One part I find particularly alarming, as I suspect subject states will, is the demand for infrastructure sales. Per Evans-Pritchard:

For Greece, the terms are a fire-sale of €50bn (£43.2bn) of national assets within four years, a tenfold increase from the original €5bn that premier George Papandreou thought he signed up to a year ago.

When the IMF first mooted this sum last month he told the inspectors not to “meddle in the internal matters of the country.“

State holdings in Hellenic Post, Hellenic Railways, Athens Public Gas, the Pireaus port authority, Athens airport, Thessaloniki water, and ATEbank, to name a few, will not fetch more €15bn. What next?…

Meanwhile, austerity is biting harder. The jobless number jumped almost a full point to 14.8pc in January. Youth unemployment hit 39pc.

For Portugal, the condition is more hairshirt retrenchment, a fiscal squeeze of 5.3pc in one year. Pensions, welfare, and health will be cut, following wage cuts already under way. “A descent into Hell,” said the Bloco de Ezquerda.

Almost 300,000 youth took to the streets of Lisbon and Oporto on Saturday in a day of wrath by the “Desperate Generation”, openly invoking the events of Egypt’s Tahrir Square…

The condition for Spain, Italy, Belgium et al, is intrusive surveillance of pensions, wage policies, productivity levels, as well as demands for a mandatory “debt-brake”, regardless of whether or not such a reactionary policy implies 1930s deflation.

Just as eurosceptics always feared, monetary union has led to a state of affairs where – in order to “save the euro” as Mrs Merkel puts it – Europe’s ancient states find themselves having to accept a quantum leap towards political union and a degree of subjugation that would not have been tolerated otherwise.

There is no democratic machinery to hold this central system to account since the European Parliament lacks a unifying language or demos, and remains a technical body in practical terms.

So we have an unelected body and a German iron maiden calling the shots. And as Evans-Pritchard’s mention of Tahir Square suggests, he believes the public will revolt. He notes that in the Great Depression it took three years for severe economic location to translate into protests. It’s likely to move faster, given the emboldening examples of revolts in the Middle East (although Egypt had years of organizing behind it) and the widespread recognition that citizens are being squeezed to preserve the balance sheets of German and French banks.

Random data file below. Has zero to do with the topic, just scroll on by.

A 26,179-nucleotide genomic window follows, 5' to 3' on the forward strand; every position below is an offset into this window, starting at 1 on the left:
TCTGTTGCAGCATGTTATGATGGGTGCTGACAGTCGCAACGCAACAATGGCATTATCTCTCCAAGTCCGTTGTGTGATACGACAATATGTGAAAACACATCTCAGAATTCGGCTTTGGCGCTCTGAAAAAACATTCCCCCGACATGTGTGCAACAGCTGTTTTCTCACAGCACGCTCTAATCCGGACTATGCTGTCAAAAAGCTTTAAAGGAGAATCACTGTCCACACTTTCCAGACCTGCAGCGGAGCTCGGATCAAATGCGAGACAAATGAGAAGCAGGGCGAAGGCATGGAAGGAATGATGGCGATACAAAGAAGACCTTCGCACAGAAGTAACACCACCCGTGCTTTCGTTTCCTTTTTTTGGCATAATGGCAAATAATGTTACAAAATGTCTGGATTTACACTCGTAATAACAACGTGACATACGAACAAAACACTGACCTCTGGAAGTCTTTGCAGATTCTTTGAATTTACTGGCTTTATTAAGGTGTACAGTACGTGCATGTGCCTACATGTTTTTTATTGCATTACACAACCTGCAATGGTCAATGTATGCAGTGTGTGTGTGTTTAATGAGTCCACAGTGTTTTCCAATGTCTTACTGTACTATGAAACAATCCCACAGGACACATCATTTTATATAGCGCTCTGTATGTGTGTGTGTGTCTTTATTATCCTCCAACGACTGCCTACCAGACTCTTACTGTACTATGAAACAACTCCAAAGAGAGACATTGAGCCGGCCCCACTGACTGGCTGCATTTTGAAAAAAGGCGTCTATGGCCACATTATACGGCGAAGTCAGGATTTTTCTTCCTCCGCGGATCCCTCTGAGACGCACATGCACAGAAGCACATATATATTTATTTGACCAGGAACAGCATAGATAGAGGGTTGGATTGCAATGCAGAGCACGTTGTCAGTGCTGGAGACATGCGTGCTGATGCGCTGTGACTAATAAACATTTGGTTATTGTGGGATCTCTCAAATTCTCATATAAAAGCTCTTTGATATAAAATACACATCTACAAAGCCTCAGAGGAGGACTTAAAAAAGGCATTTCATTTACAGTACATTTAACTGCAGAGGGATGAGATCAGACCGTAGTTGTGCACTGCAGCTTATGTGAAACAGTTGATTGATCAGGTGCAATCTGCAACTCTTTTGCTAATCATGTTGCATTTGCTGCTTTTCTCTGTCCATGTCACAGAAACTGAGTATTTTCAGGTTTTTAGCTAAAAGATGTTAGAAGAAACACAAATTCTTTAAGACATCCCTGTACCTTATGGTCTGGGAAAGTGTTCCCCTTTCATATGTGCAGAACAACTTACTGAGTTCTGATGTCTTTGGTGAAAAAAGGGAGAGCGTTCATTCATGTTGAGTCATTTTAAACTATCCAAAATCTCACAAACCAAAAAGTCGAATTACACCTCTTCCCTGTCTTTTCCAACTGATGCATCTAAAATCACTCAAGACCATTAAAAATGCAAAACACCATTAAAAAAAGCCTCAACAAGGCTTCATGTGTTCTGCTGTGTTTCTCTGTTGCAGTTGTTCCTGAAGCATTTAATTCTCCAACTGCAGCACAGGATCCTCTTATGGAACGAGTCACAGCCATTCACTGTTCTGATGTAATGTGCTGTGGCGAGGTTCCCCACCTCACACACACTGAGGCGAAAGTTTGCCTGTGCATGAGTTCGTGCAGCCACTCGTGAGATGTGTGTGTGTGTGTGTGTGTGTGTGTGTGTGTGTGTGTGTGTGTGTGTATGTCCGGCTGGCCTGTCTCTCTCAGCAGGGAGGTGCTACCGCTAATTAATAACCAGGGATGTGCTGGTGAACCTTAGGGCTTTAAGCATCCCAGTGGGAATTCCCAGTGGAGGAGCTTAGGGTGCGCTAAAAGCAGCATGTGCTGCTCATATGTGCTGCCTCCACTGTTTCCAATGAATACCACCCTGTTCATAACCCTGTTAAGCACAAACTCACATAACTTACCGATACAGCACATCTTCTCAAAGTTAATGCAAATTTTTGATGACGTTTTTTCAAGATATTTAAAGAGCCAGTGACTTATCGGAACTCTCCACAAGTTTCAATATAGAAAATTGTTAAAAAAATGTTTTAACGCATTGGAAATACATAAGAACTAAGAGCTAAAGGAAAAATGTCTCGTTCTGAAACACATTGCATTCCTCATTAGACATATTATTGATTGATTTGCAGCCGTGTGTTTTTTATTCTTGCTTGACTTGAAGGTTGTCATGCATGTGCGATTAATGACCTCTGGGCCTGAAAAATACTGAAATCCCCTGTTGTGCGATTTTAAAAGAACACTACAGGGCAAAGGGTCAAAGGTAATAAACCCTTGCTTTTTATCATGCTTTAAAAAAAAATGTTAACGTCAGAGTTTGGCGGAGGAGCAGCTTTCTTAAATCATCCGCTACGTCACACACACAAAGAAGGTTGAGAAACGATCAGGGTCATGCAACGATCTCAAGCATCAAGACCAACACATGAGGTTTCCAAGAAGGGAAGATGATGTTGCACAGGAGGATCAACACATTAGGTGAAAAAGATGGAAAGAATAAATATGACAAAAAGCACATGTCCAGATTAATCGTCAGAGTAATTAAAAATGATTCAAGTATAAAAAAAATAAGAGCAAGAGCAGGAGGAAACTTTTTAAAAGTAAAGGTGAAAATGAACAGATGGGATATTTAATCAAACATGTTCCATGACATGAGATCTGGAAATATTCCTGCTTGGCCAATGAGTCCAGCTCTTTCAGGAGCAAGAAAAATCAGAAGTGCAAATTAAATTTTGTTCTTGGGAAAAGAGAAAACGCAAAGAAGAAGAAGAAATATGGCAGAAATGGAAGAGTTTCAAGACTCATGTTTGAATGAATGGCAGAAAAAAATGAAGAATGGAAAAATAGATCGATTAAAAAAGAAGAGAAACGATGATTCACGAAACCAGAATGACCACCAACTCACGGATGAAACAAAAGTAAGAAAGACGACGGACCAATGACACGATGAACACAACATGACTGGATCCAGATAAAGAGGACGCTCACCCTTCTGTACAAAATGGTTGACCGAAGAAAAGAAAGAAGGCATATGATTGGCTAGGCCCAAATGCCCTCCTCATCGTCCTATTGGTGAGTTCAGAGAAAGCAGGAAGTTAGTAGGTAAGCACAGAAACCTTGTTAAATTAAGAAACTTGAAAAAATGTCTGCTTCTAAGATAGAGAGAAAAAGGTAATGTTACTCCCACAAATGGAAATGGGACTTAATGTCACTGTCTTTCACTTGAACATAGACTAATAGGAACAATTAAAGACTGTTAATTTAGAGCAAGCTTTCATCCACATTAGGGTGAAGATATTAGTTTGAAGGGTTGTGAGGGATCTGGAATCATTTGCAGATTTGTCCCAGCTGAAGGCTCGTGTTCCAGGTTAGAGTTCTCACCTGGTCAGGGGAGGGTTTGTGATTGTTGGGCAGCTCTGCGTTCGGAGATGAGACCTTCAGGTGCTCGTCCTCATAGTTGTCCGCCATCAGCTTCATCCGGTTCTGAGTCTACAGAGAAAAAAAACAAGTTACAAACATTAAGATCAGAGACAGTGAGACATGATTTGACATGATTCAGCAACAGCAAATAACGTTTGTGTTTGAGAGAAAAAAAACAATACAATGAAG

It’s important to note that the big culprit in Greece’s deficits has been its military spending, which historically was just below Israel’s, with arms purchased from the US, Germany, and France. The logic was to curry favor with influential patrons in its long-running dispute with Turkey. But purchased loyalty clearly does not run very deep.

A colleague of mine spoke to a friend in Greece, and he says matters on the ground are worse than reported in the media. Unemployment among recent graduates is 70% as far as he can tell (!) and civil disobedience is widespread. The favorite target is tolls. One person lifts up the bar while the driver proceeds through the station. And the logic is impeccable: if everyone disobeys, the powers that be cannot enforce. Any effort to do so would be capricious and would clog up the courts.

But high levels of unemployment among the young is the perfect tinder for more widespread protests. And as Evans-Pritchard points out, the creditor states cannot lay legitimate claim to the moral high ground:

The tenor is cruelly one-sided, as if this were a morality tale of wise and foolish sovereign virgins. The debtor states are made to carry opprobrium for what is at root a pan-European banking crisis.

Ireland and Spain never breached the deficit ceiling of the Stability Pact, though Germany and France did. They did not break the rules. If anything, it was the European Central Bank that broke the rules by running negative real interest rates and gunning the money supply.

In the end, default by Greece and Ireland is inevitable, and austerity policies that produce deflation will push more countries into default or restructuring. But as Munchau has repeatedly pointed out, the current wishful thinking among the Eurozone officialdom is that a crisis deferred is a victory, when it instead guarantees a worse explosion when the bomb finally goes off.


Originally published at naked capitalism and reproduced here with permission.